No. But….maybe. It depends on who you ask. If you are sick and I say a prayer for you, will you be healed? I don’t think so. But, according to a study by the Pew Forum on Religion, most Mormons, members of historically black churches and Evangelical Protestants assert that they have “experienced or witnessed a divine healing of an illness or injury.” I roll my eyes at these statements.
On Sunday mornings at Old First UCC’s weekly church service, a portion of the service is devoted to prayers of the people. Anyone is welcome to stand in front of the congregation and offer up prayers of thanks and need. Not having a strong personal prayer practice, I often zone out during this time. I read the bulletin, stare out the window or look around the sanctuary to see who is in church. But during service last Sunday I realized something. I do not believe that prayer will directly impact anyone–God will not reach down from the heavens with a lightning bolt and cure your neighbor’s aunt of cancer–but if your aunt knows that people are praying for her, thinking of her, and supporting her, these prayers can strengthen her emotional backbone, her spirit, and her mind for her struggle with cancer.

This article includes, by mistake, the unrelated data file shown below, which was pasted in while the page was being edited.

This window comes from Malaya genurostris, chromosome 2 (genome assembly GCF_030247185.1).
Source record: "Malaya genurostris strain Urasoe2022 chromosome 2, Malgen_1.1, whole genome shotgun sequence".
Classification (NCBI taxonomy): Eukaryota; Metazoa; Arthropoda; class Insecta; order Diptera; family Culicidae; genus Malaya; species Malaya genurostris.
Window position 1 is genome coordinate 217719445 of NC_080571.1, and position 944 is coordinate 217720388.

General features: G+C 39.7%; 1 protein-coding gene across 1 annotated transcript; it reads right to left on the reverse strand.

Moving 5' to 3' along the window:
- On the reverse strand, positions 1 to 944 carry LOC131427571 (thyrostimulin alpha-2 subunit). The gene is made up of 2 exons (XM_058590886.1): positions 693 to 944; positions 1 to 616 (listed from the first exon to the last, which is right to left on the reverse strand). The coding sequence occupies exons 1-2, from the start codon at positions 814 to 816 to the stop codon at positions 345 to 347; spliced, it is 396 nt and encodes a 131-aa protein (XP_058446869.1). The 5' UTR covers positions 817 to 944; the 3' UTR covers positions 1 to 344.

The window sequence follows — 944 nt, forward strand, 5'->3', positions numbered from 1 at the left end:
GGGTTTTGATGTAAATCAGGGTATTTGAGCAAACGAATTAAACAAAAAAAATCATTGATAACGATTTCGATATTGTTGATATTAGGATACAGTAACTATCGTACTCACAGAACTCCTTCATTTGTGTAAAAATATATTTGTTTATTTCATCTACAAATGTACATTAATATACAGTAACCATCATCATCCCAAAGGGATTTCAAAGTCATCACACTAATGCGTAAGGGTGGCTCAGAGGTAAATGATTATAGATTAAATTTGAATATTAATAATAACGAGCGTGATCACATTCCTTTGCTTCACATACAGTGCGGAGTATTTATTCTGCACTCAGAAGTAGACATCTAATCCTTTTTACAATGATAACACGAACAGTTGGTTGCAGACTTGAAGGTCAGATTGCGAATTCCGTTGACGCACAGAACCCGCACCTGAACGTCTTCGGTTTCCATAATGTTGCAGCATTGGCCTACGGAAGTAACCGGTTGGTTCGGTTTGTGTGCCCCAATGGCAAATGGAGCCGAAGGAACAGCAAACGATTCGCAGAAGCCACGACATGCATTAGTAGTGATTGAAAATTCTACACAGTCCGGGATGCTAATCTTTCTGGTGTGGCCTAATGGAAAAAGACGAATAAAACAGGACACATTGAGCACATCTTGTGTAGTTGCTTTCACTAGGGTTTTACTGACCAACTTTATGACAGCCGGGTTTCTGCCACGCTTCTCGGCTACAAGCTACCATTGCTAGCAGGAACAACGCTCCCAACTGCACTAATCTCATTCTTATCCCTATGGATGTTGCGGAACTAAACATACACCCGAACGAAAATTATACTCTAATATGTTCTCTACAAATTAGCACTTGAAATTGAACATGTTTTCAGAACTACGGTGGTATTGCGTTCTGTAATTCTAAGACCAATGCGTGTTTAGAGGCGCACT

Does this kind of emotional support need to be prayer? No. It can be a phone call, a letter, an email, or a facebook message: “I’m thinking of you.” Now when people tell me that they’re praying for me, I’ll no longer inwardly cringe but will rather thank them for thinking of me. Because that it was they’re doing.